Fitness tip - Pallof-press-squat combo

Fitness tip - Pallof-press-squat combo

by Evigan Xiao 23 Jan 2019

There are perhaps a hundred things that could go wrong with the squat: valgus of the knees, flexion of the lumbar spine, excessive tilting of the pelvis, etc.. As it happens, the practice of strength and conditioning is as dedicated to fixing these problems as it is to improving the movements they plague. Combining certain exercises can have a synergistic effect when it comes to addressing movement deficiencies, making these “combo” exercises extremely useful to have.

 

One common error with the squat is rotation, whereby the lifter exhibits a turning/twisting of the torso throughout the set. Most of this can be traced back to either poor core strength or a lack of proper bracing. The danger of this is that it predisposes the spine to injury due to the presence of shear stress as well as the displacement of load (barbell).

Location and equipment courtesy of TripleFit

 

The Pallof press is commonly used as a means to teach and strengthen an individual's ability to generate tension in the core for the purpose of resisting a rotational force. Combining with a squatting movement allows one to to transfer that skill directly over to the other. This movement can be done on either a cable pulley machine or with a resistance band looped around a sturdy post.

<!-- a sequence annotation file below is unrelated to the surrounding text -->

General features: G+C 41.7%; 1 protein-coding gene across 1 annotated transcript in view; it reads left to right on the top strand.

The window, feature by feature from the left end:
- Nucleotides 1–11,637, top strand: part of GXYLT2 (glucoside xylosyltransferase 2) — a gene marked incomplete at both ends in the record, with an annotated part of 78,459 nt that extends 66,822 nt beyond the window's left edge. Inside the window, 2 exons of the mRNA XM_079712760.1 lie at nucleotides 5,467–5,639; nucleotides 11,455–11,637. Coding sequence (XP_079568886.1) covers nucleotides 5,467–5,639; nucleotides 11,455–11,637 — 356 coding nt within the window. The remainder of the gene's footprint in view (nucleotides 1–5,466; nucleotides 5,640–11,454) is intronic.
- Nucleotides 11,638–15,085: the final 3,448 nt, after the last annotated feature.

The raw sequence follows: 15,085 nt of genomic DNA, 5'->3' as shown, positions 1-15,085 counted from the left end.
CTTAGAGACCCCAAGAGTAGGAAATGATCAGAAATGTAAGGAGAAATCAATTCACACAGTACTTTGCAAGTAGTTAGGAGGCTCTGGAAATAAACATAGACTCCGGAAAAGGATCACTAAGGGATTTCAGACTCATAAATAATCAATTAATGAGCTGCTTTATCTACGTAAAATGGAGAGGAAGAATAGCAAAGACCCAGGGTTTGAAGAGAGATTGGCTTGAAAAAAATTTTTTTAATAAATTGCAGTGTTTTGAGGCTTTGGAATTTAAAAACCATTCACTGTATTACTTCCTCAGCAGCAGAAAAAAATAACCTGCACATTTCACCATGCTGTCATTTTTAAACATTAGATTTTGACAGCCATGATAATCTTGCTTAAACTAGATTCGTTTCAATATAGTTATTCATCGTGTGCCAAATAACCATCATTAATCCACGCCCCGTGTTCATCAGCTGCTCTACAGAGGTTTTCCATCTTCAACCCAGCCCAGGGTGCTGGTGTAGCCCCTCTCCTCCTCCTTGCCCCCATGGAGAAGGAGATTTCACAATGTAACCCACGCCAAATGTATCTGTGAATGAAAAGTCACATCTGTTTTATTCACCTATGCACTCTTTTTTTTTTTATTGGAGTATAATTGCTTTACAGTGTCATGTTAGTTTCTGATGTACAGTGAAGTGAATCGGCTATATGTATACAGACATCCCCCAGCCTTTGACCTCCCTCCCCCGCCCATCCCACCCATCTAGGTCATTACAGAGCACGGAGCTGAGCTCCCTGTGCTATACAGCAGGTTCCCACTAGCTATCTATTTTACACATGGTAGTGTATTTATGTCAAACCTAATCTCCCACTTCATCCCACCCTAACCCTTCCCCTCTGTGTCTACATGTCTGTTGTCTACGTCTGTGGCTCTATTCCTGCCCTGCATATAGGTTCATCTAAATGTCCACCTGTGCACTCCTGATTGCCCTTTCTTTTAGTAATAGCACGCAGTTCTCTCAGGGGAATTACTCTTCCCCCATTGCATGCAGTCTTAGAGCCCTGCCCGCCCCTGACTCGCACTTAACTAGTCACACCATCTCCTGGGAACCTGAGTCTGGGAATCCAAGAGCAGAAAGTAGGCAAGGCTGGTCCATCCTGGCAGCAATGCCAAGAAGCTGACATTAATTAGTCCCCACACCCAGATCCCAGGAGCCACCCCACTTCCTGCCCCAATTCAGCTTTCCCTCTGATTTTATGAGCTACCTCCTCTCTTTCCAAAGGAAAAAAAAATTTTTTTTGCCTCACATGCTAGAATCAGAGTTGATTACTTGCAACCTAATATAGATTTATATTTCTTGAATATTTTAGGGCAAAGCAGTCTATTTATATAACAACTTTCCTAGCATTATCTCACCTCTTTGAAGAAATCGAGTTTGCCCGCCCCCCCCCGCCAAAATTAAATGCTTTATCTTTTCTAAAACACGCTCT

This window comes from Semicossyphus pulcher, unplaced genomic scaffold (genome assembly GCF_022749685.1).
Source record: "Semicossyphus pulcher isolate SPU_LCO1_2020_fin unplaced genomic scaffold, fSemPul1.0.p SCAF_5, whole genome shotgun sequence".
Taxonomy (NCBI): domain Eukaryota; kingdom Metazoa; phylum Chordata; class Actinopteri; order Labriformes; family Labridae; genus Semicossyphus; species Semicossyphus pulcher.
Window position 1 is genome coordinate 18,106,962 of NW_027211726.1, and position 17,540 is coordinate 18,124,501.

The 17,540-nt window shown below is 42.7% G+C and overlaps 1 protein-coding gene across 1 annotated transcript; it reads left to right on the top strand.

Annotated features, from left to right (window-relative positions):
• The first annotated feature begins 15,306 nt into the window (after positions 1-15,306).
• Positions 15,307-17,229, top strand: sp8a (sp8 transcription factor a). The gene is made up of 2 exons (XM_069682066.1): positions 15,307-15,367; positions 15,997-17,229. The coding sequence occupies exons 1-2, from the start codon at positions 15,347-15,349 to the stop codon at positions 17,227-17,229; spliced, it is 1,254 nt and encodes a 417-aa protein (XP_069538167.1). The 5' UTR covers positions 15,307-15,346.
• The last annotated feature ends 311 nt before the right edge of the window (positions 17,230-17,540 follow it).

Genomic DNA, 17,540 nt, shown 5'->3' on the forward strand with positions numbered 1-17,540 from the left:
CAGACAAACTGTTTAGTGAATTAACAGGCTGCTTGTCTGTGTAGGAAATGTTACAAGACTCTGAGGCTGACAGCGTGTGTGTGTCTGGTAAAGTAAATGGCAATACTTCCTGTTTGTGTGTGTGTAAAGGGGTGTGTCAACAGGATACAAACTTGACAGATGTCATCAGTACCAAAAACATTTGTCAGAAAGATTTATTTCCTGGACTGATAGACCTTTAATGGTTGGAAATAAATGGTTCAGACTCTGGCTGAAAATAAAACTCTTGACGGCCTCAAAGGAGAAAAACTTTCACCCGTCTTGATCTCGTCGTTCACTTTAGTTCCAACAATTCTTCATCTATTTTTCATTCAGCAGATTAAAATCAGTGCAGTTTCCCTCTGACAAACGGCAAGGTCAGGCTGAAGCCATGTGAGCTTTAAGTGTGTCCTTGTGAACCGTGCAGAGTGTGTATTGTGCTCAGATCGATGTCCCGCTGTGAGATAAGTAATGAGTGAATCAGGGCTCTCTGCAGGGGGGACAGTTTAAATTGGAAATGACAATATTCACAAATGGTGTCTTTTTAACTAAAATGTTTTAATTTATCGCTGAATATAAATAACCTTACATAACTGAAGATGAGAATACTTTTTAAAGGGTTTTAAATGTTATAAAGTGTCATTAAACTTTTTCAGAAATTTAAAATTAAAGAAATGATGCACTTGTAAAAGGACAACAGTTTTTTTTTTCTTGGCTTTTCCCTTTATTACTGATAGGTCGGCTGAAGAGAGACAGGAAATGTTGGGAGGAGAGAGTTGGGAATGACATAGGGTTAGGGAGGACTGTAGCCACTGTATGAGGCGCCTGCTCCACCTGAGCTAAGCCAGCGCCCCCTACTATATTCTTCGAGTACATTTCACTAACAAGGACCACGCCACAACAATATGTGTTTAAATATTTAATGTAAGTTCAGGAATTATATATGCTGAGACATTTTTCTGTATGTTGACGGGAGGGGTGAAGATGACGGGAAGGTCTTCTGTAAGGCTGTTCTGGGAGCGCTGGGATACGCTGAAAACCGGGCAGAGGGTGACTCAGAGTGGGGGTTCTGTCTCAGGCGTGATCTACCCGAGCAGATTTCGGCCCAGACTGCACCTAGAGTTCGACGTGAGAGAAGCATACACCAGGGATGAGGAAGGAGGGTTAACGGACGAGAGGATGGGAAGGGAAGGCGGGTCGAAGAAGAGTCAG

Only a light to moderate amount of tension should be used with the Pallof-press-squat; too much will cause the body to cant to one side as a means of providing a counter-weight. Performing these in a similar repetition range as regular Pallof presses seem to work best. Remember: the purpose of this exercise is to build and reinforce proper movement habits, not creating a “burn”. Do not let fatigue mask your ability to execute this exercise correctly, or sacrifice proper form for the sake of getting more repetitions in.

 

The Pallof-press-squat can be performed both as a warm-up to “remind” yourself how to move, as well as a substitute for your regular core movement. The load you use may be light, but be sure to brace and generate tension just like how you would with a heavy bar on your back or a dumbbell/kettlebell in your hands. Treat it like the actual thing and you will see real results!